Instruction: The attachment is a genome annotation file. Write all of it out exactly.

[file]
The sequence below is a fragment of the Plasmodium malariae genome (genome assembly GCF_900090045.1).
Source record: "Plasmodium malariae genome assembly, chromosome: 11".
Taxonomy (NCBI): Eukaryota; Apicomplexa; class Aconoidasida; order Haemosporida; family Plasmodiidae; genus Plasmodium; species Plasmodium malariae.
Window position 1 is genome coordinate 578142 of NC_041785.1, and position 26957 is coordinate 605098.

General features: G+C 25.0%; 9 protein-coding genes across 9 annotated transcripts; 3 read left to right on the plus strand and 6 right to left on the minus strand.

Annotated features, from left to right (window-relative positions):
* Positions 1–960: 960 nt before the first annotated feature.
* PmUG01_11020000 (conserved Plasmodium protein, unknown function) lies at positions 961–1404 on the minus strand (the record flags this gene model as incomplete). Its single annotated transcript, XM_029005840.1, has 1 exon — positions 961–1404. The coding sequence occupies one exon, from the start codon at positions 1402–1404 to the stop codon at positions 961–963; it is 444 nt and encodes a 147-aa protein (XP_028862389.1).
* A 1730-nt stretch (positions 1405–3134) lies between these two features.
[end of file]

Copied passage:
The sequence below is a fragment of the Plasmodium malariae genome (genome assembly GCF_900090045.1).
Source record: "Plasmodium malariae genome assembly, chromosome: 11".
Taxonomy (NCBI): Eukaryota; Apicomplexa; class Aconoidasida; order Haemosporida; family Plasmodiidae; genus Plasmodium; species Plasmodium malariae.
Window position 1 is genome coordinate 578142 of NC_041785.1, and position 26957 is coordinate 605098.

General features: G+C 25.0%; 9 protein-coding genes across 9 annotated transcripts; 3 read left to right on the plus strand and 6 right to left on the minus strand.

Annotated features, from left to right (window-relative positions):
* Positions 1–960: 960 nt before the first annotated feature.
* PmUG01_11020000 (conserved Plasmodium protein, unknown function) lies at positions 961–1404 on the minus strand (the record flags this gene model as incomplete). Its single annotated transcript, XM_029005840.1, has 1 exon — positions 961–1404. The coding sequence occupies one exon, from the start codon at positions 1402–1404 to the stop codon at positions 961–963; it is 444 nt and encodes a 147-aa protein (XP_028862389.1).
* A 1730-nt stretch (positions 1405–3134) lies between these two features.